WHO recommends that children should commence BF within 1 hour of delivery and be exclusively breastfed for the 1st 6 months of age, with timely start of optimal, clean and appropriate complementary foods while sustaining breastfeeding for up to 2 years of life or further [6,7].

Non optimal BF practice is identified from the predominant reason child malnutrition in Ethiopia that indicated in studies is only around half (52%) of the infants less than six months old were exclusively breastfed [8-10]. This practice is associated with higher rates of acquisition of infections like GIT, ARI diseases and conditions. Despite its obvious benefits, EBF duration in many countries including Ethiopia is lower than the international recommendation of exclusive breastfeeding for the first six months of life, especially in urban areas [11,12].

BF provides numerous health benefits through promoting and protecting maternal and child health from several infections. Optimal breastfeeding is one of the very crucial components of child health but ineffectively practiced leading to exposure of diarrheal and respiratory diseases which may kill the child [13]. Globally, sixty percent of the infants and young child mortality happened because of child feeding problems and where 2/3 of these deaths are attributed to sub-optimal breastfeeding actions. These action have a detrimental effect on the child health and development, specifically in LMICs the accessibility and availability of essential health service is not properly established. In Ethiopia, 57% of under five children death is associated with malnutrition primarily as a result of hunger, poor family and low health care access. Malnourished child that can survive are more frequently get sick and attacked the life-long effects of developmental problems. Child feeding is a complex issue that has implications on nutritional, health, psychological and developmental issues.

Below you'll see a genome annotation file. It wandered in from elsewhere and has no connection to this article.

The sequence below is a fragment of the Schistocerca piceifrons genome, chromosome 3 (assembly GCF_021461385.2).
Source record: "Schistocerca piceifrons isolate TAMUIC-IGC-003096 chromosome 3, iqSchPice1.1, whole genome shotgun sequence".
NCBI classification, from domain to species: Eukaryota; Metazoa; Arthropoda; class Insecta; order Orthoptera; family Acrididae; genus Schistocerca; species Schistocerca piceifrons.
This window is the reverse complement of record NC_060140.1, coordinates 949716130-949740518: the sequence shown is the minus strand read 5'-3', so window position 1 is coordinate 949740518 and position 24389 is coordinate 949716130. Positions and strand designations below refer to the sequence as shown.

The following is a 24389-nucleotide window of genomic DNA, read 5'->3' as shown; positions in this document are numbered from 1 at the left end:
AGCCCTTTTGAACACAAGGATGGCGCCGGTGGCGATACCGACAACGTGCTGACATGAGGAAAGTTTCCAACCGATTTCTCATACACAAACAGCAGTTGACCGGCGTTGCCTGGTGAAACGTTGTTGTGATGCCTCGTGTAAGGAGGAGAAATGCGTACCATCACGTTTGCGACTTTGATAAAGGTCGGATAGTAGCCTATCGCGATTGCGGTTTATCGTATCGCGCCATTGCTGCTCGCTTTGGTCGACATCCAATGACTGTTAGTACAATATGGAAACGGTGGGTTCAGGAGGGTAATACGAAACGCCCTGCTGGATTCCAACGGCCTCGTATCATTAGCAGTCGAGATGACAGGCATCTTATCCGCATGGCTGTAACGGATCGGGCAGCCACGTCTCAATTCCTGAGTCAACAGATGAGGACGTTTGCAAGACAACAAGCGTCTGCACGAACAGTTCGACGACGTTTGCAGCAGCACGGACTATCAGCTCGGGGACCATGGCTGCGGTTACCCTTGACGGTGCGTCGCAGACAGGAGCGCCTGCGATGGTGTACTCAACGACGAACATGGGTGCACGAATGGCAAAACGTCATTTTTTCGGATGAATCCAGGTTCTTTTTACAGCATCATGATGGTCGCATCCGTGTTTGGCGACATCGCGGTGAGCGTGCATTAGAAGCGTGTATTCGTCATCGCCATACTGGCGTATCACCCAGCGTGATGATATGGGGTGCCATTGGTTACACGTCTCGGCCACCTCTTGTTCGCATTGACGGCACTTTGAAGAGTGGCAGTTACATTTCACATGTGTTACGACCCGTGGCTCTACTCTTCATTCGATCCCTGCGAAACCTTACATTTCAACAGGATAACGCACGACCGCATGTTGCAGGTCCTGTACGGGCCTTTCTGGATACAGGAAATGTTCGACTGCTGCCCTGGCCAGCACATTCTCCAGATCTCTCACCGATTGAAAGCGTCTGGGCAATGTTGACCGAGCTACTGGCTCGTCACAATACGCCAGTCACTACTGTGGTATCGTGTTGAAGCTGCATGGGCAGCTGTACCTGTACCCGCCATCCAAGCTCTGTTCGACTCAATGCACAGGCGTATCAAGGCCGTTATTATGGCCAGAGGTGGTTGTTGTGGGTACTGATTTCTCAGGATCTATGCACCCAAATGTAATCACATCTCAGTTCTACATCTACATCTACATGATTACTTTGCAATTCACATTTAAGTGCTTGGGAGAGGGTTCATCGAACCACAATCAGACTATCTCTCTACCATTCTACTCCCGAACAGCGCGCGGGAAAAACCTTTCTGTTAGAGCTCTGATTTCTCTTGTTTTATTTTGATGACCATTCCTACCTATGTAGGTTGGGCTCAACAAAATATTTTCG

According to WHO, EBF mean the practice of breast milk feeding alone (including expressed breast milk) and no other liquids or solids with the exception of drops or syrups consisting of vitamins, mineral supplements or medicine. Globally, several complex interactions of socio-cultural outlooks targeting on the standards of child feeding strategies are observed. The problem between infant BF views and the WHO recommendations is widening in LMICs where sociocultural, economic and traditional norms have significant effects on BF and infant caring practices. Early and fast stopping of breastfeeding, and then replacing by a start of untidy, unsound formula feeding of children with very light milk content is common in LMICs. This is why; under five children are highly susceptible to infections for the variety of agents since their body nutrient store is not well developed [14]. Evidences showed that traditional and cultural ways of life related to child feeding have bad effects on the practice of breastfeeding recommended in LMICs. In some societies, water, butter and other food contents are given for neonates, while colostrum is avoided as dirty milk, assuming to start BF when the milk becomes clearer after a few days of fore coming milk removal hoping this practice as a preventive measure of neonates against diseases. Globally, less than 35% of mothers give EBF to their child during the first months of life and the problem is widely rising in SSC [15]. The Ethiopian Demographic and Health Surveys (EDHS 2005, 2016) data showed that 96% of <5 children (urban and rural), have ever been breastfed in their lives; however, it was found not optimal. Although, in Ethiopia, 69.1% of neonates are given breast milk within one hour of birth and less than 80% of two months old infants are put on EBF, this proportion rapidly falls to 38% at the age of six months [16].